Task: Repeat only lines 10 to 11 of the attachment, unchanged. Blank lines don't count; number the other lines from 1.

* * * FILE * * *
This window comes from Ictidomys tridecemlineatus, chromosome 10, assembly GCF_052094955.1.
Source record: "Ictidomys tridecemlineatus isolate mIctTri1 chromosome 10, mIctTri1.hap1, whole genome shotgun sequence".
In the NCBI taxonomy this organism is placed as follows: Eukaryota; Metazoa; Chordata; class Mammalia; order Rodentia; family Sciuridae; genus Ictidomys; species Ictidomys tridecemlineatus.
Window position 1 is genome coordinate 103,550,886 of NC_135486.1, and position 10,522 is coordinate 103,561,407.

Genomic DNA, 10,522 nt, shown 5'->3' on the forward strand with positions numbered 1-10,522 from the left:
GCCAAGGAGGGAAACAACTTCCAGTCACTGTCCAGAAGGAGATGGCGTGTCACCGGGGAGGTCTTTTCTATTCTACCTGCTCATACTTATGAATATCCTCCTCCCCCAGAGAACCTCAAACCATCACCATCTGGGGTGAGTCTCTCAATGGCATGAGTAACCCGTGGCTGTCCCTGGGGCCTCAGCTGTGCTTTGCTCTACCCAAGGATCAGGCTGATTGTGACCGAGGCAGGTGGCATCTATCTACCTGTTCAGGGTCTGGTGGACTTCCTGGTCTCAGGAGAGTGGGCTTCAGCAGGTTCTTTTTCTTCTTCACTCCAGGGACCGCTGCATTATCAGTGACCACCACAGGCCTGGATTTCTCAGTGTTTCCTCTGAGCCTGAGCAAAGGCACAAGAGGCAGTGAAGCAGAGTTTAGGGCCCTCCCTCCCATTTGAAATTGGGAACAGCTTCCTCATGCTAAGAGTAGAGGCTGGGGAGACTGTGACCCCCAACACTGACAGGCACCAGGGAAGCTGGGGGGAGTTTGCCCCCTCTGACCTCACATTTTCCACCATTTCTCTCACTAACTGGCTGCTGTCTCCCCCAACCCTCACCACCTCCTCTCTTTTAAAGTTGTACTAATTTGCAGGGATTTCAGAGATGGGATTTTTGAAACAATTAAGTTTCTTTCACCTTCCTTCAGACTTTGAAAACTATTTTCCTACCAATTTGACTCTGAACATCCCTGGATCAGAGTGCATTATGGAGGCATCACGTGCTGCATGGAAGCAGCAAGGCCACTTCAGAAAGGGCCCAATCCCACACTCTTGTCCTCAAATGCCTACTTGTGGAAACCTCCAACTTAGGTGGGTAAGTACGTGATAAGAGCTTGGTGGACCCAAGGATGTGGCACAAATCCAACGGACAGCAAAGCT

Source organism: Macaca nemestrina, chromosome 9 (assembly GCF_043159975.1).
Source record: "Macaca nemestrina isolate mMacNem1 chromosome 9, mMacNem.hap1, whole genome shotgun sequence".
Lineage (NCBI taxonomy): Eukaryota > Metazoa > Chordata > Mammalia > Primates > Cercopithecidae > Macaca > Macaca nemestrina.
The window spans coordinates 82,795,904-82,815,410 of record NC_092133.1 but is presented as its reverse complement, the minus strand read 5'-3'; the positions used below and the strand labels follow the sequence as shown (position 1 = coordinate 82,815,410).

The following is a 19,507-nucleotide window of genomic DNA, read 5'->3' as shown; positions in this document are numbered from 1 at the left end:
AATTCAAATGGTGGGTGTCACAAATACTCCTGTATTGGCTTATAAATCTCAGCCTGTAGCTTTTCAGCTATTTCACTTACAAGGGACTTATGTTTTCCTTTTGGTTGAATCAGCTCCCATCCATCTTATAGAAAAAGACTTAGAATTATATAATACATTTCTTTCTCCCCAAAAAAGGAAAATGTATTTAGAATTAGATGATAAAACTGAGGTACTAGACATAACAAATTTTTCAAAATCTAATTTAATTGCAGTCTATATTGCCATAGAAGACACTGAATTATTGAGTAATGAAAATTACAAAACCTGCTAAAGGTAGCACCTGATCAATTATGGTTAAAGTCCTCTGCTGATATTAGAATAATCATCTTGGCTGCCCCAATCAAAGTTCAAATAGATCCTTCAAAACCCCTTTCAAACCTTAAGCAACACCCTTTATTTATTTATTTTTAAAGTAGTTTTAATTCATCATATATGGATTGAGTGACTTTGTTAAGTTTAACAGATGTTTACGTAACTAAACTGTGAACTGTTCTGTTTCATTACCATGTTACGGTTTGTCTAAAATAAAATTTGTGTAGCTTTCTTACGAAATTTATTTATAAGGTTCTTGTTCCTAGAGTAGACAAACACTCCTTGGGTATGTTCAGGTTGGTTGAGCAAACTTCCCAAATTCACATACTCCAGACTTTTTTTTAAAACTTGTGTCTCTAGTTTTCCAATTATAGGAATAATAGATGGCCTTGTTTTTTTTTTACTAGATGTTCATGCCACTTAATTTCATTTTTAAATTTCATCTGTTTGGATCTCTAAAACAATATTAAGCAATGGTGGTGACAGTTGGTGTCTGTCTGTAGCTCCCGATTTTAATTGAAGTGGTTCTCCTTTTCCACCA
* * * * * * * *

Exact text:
The window spans coordinates 82,795,904-82,815,410 of record NC_092133.1 but is presented as its reverse complement, the minus strand read 5'-3'; the positions used below and the strand labels follow the sequence as shown (position 1 = coordinate 82,815,410).

The following is a 19,507-nucleotide window of genomic DNA, read 5'->3' as shown; positions in this document are numbered from 1 at the left end: